High Shooting Trap Gun

Dear Mr. Technoid

I purchased a new bt-100 about 10 months ago. My scores went from 18ish to 22ish a number I am happy about. However I patterned the gun about 3 months ago and with 3 shots on each sheet there are no more than 10 pellet holes below the horizontal line drawn through the bullseye I shot from about 15-16 yds using a full choke.

Should I be compensating for the high gun or is there something that should be done to the gun oooorrrr should I leave well enough alone and just practice.

Thank You for your time.

Dear Kevin,

Well, I just dunno. It all depends. Do your patterning at the distance at which you will be shooting the bird. If you are a 16 yard shooter of average speed, that will be around 32 to 34 yards. That will give you a real idea of how your gun is patterning in practical terms.

Let’s say it runs half a pattern high. Is that too high? It depends on what you want. Trap birds are always rising at the distance at which they are shot. A high shooting gun is an advantage. I set my gun up to be flat shooting because I use the same gun at sporting clays and skeet as well as trap. The advantage is that I get to use one gun for all the games. The disadvantage is that I have to cover a rising trap target and thus don’t see it as clearly as someone who has set his gun to shoot high and can hold slightly under the bird. It is all a compromise. With a single barrel gun, there shouldn’t be much of a compromise because you can’t shoot anything except trap with that gun. It might as well be set up optimally for trap and that means shooting a bit high.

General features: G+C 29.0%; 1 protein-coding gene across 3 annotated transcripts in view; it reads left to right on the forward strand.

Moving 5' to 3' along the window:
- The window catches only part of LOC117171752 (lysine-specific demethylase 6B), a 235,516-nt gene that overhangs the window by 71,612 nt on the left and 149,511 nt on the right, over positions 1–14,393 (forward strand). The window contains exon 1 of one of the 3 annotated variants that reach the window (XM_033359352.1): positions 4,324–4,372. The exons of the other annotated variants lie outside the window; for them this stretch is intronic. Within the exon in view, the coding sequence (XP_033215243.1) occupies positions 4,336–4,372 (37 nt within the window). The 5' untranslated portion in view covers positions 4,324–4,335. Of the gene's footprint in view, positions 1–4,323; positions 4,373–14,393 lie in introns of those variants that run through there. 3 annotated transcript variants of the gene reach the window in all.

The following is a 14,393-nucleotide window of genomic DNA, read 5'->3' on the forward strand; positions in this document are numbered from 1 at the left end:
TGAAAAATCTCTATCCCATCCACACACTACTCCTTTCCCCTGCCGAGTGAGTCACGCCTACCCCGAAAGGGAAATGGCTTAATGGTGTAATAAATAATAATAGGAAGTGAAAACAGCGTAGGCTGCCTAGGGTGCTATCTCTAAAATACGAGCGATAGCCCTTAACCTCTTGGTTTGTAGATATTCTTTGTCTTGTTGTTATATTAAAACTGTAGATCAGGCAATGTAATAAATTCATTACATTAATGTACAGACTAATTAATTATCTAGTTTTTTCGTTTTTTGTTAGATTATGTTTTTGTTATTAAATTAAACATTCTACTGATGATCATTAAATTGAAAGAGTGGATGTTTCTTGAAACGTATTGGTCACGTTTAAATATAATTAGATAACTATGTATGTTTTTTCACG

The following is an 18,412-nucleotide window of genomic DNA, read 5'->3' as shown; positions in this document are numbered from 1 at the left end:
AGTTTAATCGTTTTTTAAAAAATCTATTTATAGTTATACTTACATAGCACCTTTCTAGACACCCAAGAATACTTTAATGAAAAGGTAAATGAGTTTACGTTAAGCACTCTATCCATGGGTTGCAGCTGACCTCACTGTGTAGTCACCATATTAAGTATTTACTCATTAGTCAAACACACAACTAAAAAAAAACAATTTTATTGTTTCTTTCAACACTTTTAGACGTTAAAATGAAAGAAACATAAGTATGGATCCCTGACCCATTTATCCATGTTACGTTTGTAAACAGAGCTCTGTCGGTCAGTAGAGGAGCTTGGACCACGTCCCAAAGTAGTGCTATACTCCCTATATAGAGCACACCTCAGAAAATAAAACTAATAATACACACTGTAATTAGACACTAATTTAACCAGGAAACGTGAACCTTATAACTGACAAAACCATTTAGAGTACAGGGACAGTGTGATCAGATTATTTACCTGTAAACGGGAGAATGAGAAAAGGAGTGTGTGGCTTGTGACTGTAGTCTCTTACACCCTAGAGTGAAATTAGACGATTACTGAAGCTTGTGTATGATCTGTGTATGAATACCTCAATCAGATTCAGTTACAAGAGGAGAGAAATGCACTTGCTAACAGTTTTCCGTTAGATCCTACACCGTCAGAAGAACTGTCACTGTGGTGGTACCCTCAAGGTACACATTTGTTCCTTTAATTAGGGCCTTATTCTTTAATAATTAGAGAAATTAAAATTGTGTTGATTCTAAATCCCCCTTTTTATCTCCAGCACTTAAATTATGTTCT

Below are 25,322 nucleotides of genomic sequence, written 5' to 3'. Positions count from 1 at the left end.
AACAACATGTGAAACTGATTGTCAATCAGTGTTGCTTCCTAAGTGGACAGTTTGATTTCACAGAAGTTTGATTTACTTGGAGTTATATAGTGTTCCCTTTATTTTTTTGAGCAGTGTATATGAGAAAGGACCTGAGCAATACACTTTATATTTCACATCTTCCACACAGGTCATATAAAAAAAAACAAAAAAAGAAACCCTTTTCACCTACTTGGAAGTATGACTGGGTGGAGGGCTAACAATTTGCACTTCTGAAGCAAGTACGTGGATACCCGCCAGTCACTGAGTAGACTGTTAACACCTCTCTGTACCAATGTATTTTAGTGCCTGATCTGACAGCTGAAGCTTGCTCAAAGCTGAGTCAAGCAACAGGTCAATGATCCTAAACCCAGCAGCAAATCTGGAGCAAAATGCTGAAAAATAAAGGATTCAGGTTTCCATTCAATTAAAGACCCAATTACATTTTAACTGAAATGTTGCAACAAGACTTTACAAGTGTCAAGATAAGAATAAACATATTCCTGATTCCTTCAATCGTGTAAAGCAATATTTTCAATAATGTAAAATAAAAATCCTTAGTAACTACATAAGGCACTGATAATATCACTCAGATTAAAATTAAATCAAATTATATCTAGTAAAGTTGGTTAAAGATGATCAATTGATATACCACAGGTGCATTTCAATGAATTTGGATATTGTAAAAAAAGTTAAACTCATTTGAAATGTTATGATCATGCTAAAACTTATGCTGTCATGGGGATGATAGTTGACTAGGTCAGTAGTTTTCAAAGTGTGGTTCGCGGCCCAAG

So, a little high is good. How high is high enough is up to you and the way you shoot. Naturally, you don’t want it TOO high, but after a while you will be able to judge your breaks and tell where you pattern is hitting the bird. If you can’t see this, then ask a friend to stand behind you and watch the breaks. After a while he will be able to see if you are hitting them on the bottom, top or middle of the target. If your gun has screw chokes, use the tightest choke when doing this testing. It will show how the bird is breaking more clearly than an open one.

Best regards,

Bruce Buck
The Technoid at <www.ShotgunReport.com>
(Often in error, never in doubt.)

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